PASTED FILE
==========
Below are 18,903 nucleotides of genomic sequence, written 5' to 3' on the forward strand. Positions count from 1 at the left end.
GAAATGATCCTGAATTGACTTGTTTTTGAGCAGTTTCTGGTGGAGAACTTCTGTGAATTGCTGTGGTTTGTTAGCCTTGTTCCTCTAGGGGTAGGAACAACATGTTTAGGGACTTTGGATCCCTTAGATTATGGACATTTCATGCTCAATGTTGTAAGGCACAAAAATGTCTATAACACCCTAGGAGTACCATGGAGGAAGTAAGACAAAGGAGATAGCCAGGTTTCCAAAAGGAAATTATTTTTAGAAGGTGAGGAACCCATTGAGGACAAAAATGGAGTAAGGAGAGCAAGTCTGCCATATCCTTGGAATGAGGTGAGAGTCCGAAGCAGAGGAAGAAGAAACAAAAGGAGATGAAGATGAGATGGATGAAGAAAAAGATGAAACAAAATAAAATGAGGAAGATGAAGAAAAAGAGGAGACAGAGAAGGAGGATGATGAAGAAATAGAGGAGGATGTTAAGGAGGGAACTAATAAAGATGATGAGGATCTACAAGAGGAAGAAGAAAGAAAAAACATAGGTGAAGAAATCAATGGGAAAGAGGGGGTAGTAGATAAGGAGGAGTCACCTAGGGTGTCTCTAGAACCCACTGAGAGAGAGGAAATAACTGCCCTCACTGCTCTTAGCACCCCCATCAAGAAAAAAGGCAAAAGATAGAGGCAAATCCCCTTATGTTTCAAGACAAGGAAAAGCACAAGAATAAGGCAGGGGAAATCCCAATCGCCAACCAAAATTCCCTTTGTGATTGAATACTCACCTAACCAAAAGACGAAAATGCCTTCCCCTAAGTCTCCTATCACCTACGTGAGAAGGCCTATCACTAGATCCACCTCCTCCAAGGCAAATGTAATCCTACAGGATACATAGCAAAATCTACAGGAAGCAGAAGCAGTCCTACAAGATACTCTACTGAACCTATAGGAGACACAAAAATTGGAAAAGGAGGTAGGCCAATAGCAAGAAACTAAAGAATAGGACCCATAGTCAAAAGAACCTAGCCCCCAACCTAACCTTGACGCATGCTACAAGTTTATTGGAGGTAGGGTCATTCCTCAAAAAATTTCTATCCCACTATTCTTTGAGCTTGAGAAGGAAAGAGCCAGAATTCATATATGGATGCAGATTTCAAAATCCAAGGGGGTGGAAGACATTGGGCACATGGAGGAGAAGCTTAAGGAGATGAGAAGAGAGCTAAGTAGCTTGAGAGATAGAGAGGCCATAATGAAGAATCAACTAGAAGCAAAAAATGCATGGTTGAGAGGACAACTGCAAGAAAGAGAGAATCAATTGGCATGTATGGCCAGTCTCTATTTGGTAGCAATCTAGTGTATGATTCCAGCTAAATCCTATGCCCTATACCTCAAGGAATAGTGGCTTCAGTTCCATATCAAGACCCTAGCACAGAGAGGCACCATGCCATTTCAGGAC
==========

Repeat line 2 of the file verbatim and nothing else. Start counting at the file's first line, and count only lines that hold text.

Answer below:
GAAATGATCCTGAATTGACTTGTTTTTGAGCAGTTTCTGGTGGAGAACTTCTGTGAATTGCTGTGGTTTGTTAGCCTTGTTCCTCTAGGGGTAGGAACAACATGTTTAGGGACTTTGGATCCCTTAGATTATGGACATTTCATGCTCAATGTTGTAAGGCACAAAAATGTCTATAACACCCTAGGAGTACCATGGAGGAAGTAAGACAAAGGAGATAGCCAGGTTTCCAAAAGGAAATTATTTTTAGAAGGTGAGGAACCCATTGAGGACAAAAATGGAGTAAGGAGAGCAAGTCTGCCATATCCTTGGAATGAGGTGAGAGTCCGAAGCAGAGGAAGAAGAAACAAAAGGAGATGAAGATGAGATGGATGAAGAAAAAGATGAAACAAAATAAAATGAGGAAGATGAAGAAAAAGAGGAGACAGAGAAGGAGGATGATGAAGAAATAGAGGAGGATGTTAAGGAGGGAACTAATAAAGATGATGAGGATCTACAAGAGGAAGAAGAAAGAAAAAACATAGGTGAAGAAATCAATGGGAAAGAGGGGGTAGTAGATAAGGAGGAGTCACCTAGGGTGTCTCTAGAACCCACTGAGAGAGAGGAAATAACTGCCCTCACTGCTCTTAGCACCCCCATCAAGAAAAAAGGCAAAAGATAGAGGCAAATCCCCTTATGTTTCAAGACAAGGAAAAGCACAAGAATAAGGCAGGGGAAATCCCAATCGCCAACCAAAATTCCCTTTGTGATTGAATACTCACCTAACCAAAAGACGAAAATGCCTTCCCCTAAGTCTCCTATCACCTACGTGAGAAGGCCTATCACTAGATCCACCTCCTCCAAGGCAAATGTAATCCTACAGGATACATAGCAAAATCTACAGGAAGCAGAAGCAGTCCTACAAGATACTCTACTGAACCTATAGGAGACACAAAAATTGGAAAAGGAGGTAGGCCAATAGCAAGAAACTAAAGAATAGGACCCATAGTCAAAAGAACCTAGCCCCCAACCTAACCTTGACGCATGCTACAAGTTTATTGGAGGTAGGGTCATTCCTCAAAAAATTTCTATCCCACTATTCTTTGAGCTTGAGAAGGAAAGAGCCAGAATTCATATATGGATGCAGATTTCAAAATCCAAGGGGGTGGAAGACATTGGGCACATGGAGGAGAAGCTTAAGGAGATGAGAAGAGAGCTAAGTAGCTTGAGAGATAGAGAGGCCATAATGAAGAATCAACTAGAAGCAAAAAATGCATGGTTGAGAGGACAACTGCAAGAAAGAGAGAATCAATTGGCATGTATGGCCAGTCTCTATTTGGTAGCAATCTAGTGTATGATTCCAGCTAAATCCTATGCCCTATACCTCAAGGAATAGTGGCTTCAGTTCCATATCAAGACCCTAGCACAGAGAGGCACCATGCCATTTCAGGAC